I remarked earlier on Natalia Cecire’s attack on statistics as a puerile endeavour, puerile because it is committed to “rules of the game” above all. Literary theorists in the 20th century have done amazing work in elucidating how formalism covers all manner of political sins, but it is wrong to conclude then that there is no alternative to simply coming to every academic question from the perspective of a political advocate, as though not choosing to use your research to attack the patriarchy/imperialist hegemony/Schweinesystem means by default to support it.

The value of technical standards is not that they automatically lead to the truth, or that they are without biases, but that their biases are different from those that humans are naturally prone to. They push in different directions, and so private agendas can run up against hard technical limits. Obviously, this doesn’t work if the technical standards and methods are so flexible that you never have to admit that your initial impulse, the idea that you wanted to demonstrate, was wrong. Then you end up with the situation rightly ridiculed, where so-called experts are just high priests using their hieratic terminology to intimidate the rubes and impose their political designs — or those of their masters.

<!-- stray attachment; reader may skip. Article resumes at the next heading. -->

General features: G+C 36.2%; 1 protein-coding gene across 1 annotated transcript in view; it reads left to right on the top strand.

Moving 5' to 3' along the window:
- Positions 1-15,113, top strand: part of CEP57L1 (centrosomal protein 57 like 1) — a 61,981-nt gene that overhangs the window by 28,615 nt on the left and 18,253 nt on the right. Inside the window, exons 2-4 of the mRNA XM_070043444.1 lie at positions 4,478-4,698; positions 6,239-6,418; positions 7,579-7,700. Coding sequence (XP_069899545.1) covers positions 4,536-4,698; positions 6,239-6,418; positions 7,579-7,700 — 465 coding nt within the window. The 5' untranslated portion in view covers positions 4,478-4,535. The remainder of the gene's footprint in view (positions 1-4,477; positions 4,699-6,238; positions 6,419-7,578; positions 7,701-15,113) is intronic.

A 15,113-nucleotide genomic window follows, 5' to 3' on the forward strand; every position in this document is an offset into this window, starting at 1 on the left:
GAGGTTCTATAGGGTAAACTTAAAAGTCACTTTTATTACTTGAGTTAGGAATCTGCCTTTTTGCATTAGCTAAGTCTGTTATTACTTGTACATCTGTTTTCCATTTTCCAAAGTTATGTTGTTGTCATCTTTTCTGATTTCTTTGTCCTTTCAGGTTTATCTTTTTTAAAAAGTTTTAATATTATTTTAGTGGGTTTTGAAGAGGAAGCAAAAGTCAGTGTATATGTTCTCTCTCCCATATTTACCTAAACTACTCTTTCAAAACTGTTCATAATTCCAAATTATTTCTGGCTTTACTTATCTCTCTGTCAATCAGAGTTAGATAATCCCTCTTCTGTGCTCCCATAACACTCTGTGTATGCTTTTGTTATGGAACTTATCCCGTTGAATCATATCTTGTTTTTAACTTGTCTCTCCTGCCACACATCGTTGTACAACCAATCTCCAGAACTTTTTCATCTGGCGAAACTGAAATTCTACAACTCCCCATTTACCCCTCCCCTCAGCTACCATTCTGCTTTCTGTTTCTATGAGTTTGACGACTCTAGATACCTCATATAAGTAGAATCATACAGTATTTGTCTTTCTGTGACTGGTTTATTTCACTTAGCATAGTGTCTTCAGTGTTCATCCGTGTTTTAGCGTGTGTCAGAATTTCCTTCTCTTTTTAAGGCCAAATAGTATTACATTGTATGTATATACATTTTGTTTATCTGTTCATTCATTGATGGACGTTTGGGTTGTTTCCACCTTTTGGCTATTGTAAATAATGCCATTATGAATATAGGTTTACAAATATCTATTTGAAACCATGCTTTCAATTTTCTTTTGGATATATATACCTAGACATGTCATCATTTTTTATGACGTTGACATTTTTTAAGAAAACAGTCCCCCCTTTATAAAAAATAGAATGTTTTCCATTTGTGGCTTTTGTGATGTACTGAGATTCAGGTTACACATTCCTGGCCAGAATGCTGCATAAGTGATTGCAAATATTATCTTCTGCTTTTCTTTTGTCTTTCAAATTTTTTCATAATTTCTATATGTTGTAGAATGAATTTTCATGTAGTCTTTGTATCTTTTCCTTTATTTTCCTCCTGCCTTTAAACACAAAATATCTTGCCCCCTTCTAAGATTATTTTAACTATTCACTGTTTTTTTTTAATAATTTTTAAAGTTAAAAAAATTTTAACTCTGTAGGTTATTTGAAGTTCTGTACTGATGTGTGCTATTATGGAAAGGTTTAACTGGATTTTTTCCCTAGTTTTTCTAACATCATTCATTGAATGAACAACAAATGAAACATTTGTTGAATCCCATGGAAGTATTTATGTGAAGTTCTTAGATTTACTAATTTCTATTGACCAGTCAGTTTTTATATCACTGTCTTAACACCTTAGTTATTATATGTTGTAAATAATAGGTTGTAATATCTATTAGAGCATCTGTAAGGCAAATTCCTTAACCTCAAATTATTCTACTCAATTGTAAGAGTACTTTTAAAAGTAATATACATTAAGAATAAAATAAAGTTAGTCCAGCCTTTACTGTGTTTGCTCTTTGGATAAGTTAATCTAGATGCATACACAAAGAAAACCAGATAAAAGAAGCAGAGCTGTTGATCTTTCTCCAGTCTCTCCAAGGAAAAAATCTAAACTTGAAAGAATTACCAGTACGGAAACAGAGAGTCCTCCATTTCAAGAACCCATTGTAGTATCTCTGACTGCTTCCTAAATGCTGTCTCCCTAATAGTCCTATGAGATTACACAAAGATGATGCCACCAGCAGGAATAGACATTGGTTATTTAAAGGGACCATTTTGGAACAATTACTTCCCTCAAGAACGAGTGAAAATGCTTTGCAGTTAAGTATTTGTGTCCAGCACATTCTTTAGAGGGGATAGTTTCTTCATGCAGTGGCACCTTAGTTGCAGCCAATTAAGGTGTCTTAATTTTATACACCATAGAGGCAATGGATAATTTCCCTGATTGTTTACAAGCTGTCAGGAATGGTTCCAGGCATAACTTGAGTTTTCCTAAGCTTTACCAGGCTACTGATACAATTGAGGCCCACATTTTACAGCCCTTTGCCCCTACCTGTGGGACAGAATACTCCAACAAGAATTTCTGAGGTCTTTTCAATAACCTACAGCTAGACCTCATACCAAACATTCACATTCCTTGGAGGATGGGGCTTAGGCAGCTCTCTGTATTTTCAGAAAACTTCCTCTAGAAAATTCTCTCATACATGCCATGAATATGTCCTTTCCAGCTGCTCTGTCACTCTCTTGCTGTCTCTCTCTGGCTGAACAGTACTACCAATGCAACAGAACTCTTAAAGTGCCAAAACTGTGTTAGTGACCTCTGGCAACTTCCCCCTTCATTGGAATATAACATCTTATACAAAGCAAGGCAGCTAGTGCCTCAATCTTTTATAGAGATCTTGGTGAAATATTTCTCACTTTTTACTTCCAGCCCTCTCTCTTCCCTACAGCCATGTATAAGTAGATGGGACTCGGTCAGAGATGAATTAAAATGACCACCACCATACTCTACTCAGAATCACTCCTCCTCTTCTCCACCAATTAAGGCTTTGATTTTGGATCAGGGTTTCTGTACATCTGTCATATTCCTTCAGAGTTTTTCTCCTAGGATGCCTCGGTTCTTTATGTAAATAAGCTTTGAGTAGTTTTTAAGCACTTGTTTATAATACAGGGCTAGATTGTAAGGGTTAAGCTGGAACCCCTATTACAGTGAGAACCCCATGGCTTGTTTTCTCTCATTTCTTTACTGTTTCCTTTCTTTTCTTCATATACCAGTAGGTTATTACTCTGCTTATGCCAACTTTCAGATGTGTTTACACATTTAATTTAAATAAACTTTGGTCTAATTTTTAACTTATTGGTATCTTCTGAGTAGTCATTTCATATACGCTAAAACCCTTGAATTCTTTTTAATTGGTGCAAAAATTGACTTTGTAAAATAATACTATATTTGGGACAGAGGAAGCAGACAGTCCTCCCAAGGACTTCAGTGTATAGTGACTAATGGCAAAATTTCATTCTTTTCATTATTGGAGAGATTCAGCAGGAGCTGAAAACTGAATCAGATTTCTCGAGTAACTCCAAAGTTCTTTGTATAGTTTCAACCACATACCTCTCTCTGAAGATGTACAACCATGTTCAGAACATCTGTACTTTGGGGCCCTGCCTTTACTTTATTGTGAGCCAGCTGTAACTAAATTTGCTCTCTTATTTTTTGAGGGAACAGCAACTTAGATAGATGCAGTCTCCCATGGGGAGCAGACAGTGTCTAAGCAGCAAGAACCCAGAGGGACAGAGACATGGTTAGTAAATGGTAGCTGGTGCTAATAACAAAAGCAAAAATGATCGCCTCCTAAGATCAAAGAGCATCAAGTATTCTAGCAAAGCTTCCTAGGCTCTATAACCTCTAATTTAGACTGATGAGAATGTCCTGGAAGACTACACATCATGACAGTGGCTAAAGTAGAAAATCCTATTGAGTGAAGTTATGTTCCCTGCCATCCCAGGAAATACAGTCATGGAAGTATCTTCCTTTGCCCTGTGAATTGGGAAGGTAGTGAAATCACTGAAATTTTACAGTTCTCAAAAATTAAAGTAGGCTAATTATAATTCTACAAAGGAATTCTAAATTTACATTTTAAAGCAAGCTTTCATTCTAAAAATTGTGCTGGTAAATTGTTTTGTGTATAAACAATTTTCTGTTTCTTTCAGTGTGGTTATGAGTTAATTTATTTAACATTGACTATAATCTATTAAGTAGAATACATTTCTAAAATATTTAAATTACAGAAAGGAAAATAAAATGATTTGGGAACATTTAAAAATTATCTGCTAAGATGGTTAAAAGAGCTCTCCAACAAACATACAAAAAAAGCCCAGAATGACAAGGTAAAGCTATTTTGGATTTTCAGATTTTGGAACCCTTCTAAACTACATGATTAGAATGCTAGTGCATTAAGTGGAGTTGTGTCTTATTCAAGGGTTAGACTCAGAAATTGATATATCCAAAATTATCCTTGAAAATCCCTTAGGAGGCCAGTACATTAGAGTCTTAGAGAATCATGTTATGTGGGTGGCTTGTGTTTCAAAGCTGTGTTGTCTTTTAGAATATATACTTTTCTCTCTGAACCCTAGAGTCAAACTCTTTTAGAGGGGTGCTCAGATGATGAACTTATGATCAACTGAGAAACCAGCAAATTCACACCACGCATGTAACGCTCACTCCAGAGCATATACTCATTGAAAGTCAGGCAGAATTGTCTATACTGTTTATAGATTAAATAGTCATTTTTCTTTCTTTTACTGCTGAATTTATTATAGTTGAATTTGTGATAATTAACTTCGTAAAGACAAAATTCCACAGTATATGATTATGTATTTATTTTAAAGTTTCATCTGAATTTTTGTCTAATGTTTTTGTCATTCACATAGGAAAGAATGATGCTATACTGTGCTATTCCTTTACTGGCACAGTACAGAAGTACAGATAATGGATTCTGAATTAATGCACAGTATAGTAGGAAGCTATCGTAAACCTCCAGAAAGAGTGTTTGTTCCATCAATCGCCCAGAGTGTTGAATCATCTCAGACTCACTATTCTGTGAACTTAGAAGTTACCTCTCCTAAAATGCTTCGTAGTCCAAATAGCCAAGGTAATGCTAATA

*Mathematics really does have standards that are hard to bluff. Where you get distraction and delay there is when someone has published an erroneous proof of a true result.